Helium Balloon in a Car

By Anupum Pant

Background

Whenever I choose to write about Helium, there’s something I almost never forget to mention – Helium is precious (Click to know why). So, if you’ve read that, you’ll know that you shouldn’t use it in party balloons, nor should you use it to make your voice sound funny. These are the most silliest things you could do with a borderline non-renewable resource. However, if someone uses it in party balloons to make science look cool to 5-year-old, it’s beautiful.

The Experiment

Destin, a super-cool dad, from the YouTube channel Smarter every day, did exactly that. This is what he did:

Pendulum in a car: First, he tied a pendulum to the roof of his car. Then he accelerated the car. As everyone must have guessed, the pendulum moved back as the car accelerated. It’s natural for our brains to assume that everything would move back in an accelerating vehicle.

Helium Balloon in a car: Next, he tied a balloon filled with Helium to the base of the car. Then, right when he was about to accelerate his car, he asked his 5 year olds sitting in the back seat – “Where do you think the balloon would go if I accelerate?”

Answer the question before proceeding, and reason it if you can. (Even if you don’t know it, it’s easier to guess it right now because of the build up I gave in the previous paragraphs)

The Answer

Unless you already have dealt with this “anomaly”, it’s pretty tough to guess that the balloon would actually move forward as the car accelerates. Yes, it moves forward! Something moving forward in an accelerating car sounds counter intuitive. I knew it because someone had asked me it in a physics puzzle sometime back. Just for the record, I had answered it wrong then. There’s no way I could have guessed, or reasoned it accurately the first time. Did you?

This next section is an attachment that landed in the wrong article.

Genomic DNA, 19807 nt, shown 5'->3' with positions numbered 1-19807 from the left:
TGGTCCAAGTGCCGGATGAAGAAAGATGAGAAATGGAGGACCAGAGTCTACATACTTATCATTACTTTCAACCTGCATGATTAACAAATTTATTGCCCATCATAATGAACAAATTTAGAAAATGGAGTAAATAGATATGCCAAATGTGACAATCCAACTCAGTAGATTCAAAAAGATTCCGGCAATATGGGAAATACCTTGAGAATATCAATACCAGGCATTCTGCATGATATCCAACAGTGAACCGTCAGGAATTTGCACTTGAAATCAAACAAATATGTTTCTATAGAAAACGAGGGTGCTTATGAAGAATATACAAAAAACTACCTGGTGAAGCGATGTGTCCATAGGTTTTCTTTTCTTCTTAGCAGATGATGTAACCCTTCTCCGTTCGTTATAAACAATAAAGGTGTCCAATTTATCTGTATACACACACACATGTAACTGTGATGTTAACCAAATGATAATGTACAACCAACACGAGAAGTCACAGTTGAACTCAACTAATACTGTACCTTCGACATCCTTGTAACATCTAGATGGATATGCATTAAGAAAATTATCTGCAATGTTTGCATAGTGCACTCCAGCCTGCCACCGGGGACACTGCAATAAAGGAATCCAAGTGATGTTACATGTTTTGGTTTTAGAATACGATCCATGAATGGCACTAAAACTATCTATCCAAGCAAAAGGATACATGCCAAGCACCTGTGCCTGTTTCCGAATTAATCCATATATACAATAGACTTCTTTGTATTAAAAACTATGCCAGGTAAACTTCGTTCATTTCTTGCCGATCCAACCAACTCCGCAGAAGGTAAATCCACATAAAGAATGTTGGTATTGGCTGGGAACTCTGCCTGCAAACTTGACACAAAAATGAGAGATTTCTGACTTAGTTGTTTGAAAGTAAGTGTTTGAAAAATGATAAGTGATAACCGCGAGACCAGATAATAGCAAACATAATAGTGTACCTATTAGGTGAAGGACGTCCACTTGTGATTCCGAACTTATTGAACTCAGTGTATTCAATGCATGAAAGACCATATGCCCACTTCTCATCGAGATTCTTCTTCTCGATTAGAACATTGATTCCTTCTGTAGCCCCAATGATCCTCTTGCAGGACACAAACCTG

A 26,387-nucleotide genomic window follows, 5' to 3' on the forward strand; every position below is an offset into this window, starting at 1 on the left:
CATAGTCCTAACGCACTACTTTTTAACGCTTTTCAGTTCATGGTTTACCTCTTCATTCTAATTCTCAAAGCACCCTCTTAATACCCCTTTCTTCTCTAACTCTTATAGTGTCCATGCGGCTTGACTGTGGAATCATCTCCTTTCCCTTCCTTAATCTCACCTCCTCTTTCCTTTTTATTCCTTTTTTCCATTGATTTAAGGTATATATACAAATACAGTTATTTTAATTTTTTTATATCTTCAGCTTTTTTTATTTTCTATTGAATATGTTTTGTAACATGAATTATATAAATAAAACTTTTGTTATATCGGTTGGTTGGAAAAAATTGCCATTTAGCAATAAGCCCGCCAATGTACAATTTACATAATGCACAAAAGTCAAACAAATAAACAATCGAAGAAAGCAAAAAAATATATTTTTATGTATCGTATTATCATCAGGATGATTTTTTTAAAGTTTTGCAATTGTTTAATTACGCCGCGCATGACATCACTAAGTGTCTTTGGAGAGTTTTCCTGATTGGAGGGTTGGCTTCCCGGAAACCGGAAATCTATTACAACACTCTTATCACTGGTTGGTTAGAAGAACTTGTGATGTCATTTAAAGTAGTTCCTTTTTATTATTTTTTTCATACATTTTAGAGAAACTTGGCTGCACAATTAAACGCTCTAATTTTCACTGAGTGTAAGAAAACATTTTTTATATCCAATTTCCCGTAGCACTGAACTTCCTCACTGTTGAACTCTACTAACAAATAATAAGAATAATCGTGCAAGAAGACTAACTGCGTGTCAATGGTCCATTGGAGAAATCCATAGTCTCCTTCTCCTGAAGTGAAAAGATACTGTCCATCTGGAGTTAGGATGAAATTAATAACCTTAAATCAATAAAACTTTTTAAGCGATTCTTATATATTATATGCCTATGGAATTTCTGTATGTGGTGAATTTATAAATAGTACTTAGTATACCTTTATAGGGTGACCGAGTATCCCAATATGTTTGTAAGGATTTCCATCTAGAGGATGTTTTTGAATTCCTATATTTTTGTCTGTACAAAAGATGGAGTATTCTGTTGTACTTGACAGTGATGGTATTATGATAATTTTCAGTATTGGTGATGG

The balloon seems to be defying the laws of physics. But a helium balloon moving forward as the car accelerates can be completely explained by physics. It’s just our brain fooling us again.

Simple Analogy

Here’s how Destin explains it with a simple analogy – using a glass jar filled incompletely with water (so there’s an air bubble inside). Assume that the glass jar is like the car. The water in it, is like the air in the car. And the Helium balloon is like the air bubble in the jar – Since an air bubble is lighter than water, it is safe to assume that because even Helium is lighter than the air.

Now when the jar accelerates forward, the water in the jar moves back – so does the air in the car. As a result, the air in the jar moves forward – just like the Helium balloon does.

Here, watch the video if that sounds too confusing…

Most of you probably know this. But I’m sure that many don’t. Moreover I found the video really cute – A super cool dad explaining science to his little kids in a car. Plus they ask you to go to their audible link that would get you a free audio book. At the same time, it would help a cool dad fund his children’s education. My heart melted. If nothing, the video will at least make you smile.

Superfluid Helium is One Strange Liquid

By Anupum Pant

Helium can’t be frozen into a solid (at atmospheric pressure) – the very property which allows it to go from a simple liquid Helium state (warmer) at minus 269 degree C – where its boiling and evaporating quickly – to a much calmer Liquid Helium II stage (cooler).

Liquid Helium  II is obtained at a temperature lower than minus 269 degree C, at about minus 271 degree C – known as the Lambda point.